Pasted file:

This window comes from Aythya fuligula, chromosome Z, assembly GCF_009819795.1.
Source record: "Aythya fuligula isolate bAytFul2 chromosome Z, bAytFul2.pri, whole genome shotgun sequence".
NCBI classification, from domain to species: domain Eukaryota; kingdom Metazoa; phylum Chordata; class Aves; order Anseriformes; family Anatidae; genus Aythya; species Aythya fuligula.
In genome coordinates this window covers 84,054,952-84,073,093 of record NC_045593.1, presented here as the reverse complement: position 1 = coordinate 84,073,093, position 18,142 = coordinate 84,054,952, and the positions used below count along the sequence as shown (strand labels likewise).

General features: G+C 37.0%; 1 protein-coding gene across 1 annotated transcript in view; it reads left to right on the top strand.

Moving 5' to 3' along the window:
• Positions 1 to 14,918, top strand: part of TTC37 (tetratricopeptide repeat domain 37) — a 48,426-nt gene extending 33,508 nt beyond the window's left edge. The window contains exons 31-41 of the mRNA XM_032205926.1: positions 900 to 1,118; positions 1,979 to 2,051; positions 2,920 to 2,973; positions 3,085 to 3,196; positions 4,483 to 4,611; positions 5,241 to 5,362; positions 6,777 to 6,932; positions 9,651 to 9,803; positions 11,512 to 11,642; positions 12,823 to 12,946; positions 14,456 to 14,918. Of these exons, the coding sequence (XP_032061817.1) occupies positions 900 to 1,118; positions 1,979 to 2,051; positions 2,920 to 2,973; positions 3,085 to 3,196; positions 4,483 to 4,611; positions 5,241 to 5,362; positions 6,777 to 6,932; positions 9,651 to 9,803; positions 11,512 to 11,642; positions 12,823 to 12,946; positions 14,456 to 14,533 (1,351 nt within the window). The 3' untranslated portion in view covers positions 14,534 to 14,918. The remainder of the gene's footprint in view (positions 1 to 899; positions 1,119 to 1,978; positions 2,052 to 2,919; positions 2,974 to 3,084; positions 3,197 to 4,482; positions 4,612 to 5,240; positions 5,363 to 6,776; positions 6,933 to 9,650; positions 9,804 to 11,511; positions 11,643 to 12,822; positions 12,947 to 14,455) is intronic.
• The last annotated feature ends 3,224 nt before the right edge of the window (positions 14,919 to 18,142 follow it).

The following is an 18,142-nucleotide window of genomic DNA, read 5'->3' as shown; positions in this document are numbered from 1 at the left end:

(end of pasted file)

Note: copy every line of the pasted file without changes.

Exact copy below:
This window comes from Aythya fuligula, chromosome Z, assembly GCF_009819795.1.
Source record: "Aythya fuligula isolate bAytFul2 chromosome Z, bAytFul2.pri, whole genome shotgun sequence".
NCBI classification, from domain to species: domain Eukaryota; kingdom Metazoa; phylum Chordata; class Aves; order Anseriformes; family Anatidae; genus Aythya; species Aythya fuligula.
In genome coordinates this window covers 84,054,952-84,073,093 of record NC_045593.1, presented here as the reverse complement: position 1 = coordinate 84,073,093, position 18,142 = coordinate 84,054,952, and the positions used below count along the sequence as shown (strand labels likewise).

General features: G+C 37.0%; 1 protein-coding gene across 1 annotated transcript in view; it reads left to right on the top strand.

Moving 5' to 3' along the window:
• Positions 1 to 14,918, top strand: part of TTC37 (tetratricopeptide repeat domain 37) — a 48,426-nt gene extending 33,508 nt beyond the window's left edge. The window contains exons 31-41 of the mRNA XM_032205926.1: positions 900 to 1,118; positions 1,979 to 2,051; positions 2,920 to 2,973; positions 3,085 to 3,196; positions 4,483 to 4,611; positions 5,241 to 5,362; positions 6,777 to 6,932; positions 9,651 to 9,803; positions 11,512 to 11,642; positions 12,823 to 12,946; positions 14,456 to 14,918. Of these exons, the coding sequence (XP_032061817.1) occupies positions 900 to 1,118; positions 1,979 to 2,051; positions 2,920 to 2,973; positions 3,085 to 3,196; positions 4,483 to 4,611; positions 5,241 to 5,362; positions 6,777 to 6,932; positions 9,651 to 9,803; positions 11,512 to 11,642; positions 12,823 to 12,946; positions 14,456 to 14,533 (1,351 nt within the window). The 3' untranslated portion in view covers positions 14,534 to 14,918. The remainder of the gene's footprint in view (positions 1 to 899; positions 1,119 to 1,978; positions 2,052 to 2,919; positions 2,974 to 3,084; positions 3,197 to 4,482; positions 4,612 to 5,240; positions 5,363 to 6,776; positions 6,933 to 9,650; positions 9,804 to 11,511; positions 11,643 to 12,822; positions 12,947 to 14,455) is intronic.
• The last annotated feature ends 3,224 nt before the right edge of the window (positions 14,919 to 18,142 follow it).

The following is an 18,142-nucleotide window of genomic DNA, read 5'->3' as shown; positions in this document are numbered from 1 at the left end: